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13 June, 2024
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Few coal plants to survive stricter US regulations

US climate overhaul threatens survival of coal-fired power plants

Source: The Guardian

New climate rules imposed by Joe Biden’s administration requiring huge cuts in carbon pollution from coal-fired power plants will accelerate the decline of an industry that until recently provided most of America’s power, experts say, potentially even dealing a death blow to coal in the US.

Coal, once the backbone of the US economy and feted by Donald Trump as he rose to the presidency, is being driven out of the power sector by cheaper renewables and gas and now faces an Environmental Protection Agency (EPA) regulation, finalized last week, that demands all coal plants not retiring by 2039 to slash their carbon emissions 90% within the coming decade.

The situation is now “probably terminal” for most of the several hundred US coal plants not already earmarked for closure, according to Seth Feaster, a coal industry analyst at the Institute for Energy Economics & Financial Analysis, who said “just a handful of plants” will likely survive beyond the end of the 2030s.

“Not many plants will be able to cut their pollution that much and fewer still will survive the energy transition past 2040,” Feaster said. “You’ll probably be able to count them on one hand.

“The decline has been unrelenting and now it’s a question of when coal ends, not if. The US hasn’t had a national climate policy, unlike in Europe, and yet we are likely to get rid of coal much faster than in Europe.”

Coal is the dirtiest of all fossil fuels in terms of its planet-heating emissions, still accounting for more than half of the carbon pollution coming from the US power sector even as it has been eclipsed in the past decade by gas and, for the first time last year, by renewables such as solar and wind energy.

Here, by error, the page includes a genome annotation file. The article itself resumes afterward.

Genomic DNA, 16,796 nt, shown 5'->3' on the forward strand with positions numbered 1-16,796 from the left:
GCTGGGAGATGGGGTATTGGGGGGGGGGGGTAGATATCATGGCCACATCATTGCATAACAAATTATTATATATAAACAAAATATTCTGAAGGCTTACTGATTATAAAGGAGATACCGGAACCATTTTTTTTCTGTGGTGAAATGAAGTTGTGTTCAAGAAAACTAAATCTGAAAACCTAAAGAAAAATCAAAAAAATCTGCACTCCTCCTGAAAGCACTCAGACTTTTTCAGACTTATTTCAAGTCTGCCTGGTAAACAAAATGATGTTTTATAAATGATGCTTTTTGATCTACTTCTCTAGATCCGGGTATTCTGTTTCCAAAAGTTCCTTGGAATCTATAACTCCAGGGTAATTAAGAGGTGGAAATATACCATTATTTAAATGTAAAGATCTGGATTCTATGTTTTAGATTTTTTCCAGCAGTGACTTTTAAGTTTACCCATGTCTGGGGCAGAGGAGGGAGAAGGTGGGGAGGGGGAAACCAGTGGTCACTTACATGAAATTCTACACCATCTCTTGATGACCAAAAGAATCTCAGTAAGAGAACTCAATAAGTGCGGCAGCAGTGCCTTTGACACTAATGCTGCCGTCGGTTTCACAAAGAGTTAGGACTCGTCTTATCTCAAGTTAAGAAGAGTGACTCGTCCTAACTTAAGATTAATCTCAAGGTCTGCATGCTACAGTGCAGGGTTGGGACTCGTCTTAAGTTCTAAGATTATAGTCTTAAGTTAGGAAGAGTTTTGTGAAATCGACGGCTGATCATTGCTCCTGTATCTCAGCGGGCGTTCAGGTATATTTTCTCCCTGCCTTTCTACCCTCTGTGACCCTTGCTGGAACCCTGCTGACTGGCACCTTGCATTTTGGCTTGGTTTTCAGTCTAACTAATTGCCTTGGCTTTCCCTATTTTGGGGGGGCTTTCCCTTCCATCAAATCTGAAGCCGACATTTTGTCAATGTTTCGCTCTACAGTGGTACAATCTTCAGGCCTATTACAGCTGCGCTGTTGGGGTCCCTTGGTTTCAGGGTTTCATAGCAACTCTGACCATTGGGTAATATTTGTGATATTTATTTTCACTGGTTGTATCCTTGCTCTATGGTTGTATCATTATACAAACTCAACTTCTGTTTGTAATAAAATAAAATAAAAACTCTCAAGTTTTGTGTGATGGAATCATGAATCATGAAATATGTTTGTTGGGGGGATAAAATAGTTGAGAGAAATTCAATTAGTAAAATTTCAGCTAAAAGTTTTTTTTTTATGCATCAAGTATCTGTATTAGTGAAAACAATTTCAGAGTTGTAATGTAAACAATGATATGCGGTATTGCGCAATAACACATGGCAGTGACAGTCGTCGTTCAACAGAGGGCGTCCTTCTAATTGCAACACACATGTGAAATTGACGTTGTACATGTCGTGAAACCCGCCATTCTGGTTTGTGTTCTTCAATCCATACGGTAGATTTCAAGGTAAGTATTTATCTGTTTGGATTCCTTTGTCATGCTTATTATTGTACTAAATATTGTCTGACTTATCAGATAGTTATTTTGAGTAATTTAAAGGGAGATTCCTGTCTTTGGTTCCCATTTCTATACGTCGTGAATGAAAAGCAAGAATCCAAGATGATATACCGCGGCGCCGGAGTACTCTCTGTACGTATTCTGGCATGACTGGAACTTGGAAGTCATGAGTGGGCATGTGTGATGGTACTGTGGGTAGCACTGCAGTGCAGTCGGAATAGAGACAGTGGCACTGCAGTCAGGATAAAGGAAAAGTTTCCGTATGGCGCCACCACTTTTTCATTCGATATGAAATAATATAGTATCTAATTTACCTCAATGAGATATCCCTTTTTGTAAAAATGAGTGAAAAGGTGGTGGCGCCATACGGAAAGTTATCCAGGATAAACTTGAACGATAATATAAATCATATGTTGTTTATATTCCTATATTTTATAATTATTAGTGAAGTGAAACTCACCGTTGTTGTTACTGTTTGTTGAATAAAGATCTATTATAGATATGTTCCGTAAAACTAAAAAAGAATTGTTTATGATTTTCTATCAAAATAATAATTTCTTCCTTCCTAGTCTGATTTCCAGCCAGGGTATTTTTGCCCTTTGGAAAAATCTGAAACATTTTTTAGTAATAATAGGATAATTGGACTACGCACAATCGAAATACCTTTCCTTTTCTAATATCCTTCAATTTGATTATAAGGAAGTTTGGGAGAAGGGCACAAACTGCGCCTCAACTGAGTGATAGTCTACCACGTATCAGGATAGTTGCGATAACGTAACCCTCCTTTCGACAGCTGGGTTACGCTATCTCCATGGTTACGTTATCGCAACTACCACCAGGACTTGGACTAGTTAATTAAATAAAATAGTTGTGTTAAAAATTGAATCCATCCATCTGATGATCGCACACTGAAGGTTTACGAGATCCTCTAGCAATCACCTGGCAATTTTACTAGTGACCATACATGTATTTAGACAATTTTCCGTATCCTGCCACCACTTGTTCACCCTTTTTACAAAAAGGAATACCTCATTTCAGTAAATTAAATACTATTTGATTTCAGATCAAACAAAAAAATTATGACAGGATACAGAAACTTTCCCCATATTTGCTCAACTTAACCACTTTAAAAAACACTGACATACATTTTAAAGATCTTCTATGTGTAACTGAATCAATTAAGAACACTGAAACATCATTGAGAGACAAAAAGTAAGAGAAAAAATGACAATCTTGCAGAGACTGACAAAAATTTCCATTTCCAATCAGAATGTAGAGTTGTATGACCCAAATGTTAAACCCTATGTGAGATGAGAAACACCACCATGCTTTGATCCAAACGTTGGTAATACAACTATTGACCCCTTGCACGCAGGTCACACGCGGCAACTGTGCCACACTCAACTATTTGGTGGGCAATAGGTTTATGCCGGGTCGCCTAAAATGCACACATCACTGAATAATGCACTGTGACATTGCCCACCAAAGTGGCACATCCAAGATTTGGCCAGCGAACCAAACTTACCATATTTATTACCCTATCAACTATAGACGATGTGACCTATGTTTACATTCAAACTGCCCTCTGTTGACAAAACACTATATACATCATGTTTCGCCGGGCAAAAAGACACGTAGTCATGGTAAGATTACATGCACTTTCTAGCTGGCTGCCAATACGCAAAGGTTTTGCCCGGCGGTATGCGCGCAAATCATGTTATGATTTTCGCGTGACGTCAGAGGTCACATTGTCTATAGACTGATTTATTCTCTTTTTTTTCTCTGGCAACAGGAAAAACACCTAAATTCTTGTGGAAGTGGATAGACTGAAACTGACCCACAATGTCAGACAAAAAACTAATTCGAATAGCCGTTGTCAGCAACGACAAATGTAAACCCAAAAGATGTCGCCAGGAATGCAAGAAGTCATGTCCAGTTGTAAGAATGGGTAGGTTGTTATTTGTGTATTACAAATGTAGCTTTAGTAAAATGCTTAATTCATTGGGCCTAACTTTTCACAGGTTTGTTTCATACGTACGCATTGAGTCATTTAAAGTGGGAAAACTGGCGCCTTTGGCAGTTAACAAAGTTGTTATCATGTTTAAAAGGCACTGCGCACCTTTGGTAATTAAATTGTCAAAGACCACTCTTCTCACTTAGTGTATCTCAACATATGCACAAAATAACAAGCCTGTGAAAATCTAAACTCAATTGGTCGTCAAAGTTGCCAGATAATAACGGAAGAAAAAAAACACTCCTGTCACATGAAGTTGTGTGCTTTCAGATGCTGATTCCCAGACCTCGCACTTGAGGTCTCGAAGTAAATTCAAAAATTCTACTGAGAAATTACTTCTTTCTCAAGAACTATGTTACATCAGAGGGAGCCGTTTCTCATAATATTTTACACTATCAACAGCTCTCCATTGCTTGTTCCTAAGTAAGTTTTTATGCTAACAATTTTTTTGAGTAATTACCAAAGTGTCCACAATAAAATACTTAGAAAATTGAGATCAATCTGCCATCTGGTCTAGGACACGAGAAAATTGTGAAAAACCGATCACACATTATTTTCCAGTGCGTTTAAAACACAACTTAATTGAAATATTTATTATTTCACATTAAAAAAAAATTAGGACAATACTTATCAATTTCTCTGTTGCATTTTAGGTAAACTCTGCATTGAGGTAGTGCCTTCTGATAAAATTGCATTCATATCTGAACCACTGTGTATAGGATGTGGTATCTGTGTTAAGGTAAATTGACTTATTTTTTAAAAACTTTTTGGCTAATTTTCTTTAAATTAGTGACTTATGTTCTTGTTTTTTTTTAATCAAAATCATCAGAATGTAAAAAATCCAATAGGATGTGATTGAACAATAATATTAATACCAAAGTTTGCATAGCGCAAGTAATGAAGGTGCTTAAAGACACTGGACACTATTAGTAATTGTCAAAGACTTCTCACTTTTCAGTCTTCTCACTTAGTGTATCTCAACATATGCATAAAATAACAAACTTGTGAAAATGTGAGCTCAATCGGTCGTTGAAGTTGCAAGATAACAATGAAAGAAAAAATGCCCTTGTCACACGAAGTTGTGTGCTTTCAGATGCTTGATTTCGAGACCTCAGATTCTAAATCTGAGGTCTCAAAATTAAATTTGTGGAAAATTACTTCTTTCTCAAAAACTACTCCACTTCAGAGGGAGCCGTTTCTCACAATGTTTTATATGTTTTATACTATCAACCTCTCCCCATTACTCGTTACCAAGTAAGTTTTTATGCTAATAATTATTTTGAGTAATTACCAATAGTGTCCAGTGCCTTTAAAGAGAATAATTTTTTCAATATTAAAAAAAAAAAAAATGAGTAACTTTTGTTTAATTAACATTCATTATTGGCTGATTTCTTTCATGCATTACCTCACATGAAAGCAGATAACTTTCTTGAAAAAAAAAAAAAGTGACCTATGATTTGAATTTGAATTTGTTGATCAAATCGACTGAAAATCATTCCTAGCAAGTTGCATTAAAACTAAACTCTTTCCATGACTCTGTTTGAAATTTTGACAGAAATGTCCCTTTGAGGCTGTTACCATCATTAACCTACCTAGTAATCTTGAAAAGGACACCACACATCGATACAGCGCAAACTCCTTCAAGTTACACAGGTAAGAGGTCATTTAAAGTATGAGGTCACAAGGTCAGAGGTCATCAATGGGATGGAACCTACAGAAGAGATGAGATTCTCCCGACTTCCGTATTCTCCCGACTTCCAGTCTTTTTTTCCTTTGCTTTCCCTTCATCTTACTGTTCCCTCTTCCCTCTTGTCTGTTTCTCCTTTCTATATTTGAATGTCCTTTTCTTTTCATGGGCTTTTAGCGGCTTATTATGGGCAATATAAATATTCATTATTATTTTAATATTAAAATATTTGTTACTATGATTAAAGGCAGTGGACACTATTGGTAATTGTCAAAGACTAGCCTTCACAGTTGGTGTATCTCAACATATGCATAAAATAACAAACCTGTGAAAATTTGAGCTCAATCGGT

In 2023, coal plants accounted for 16% of the US’ electricity, down from more than half during a peak in 1990. Feaster said that daily data shows that stretches of 2024 so far have seen coal dip below a 15% share. “It’s amazing to see how quickly solar and batteries are being built and how low coal’s market share is getting,” he added.

Scientists have warned that the world must urgently ditch coal, followed by other fossil fuels, to help avoid worsening impacts from the climate crisis and on Tuesday the G7 group of advanced economies, which includes the US, agreed to end the “unabated” use of coal by 2035.

The new EPA rules allow coal plants to use technologies to achieve such abatement, primarily carbon capture and storage (or CCS), which traps planet-heating emissions at source and buries them to avoid pollution billowing into the atmosphere. However, despite years of support and subsidies from the US government, CCS remains costly and is unproven as a way to slash emissions.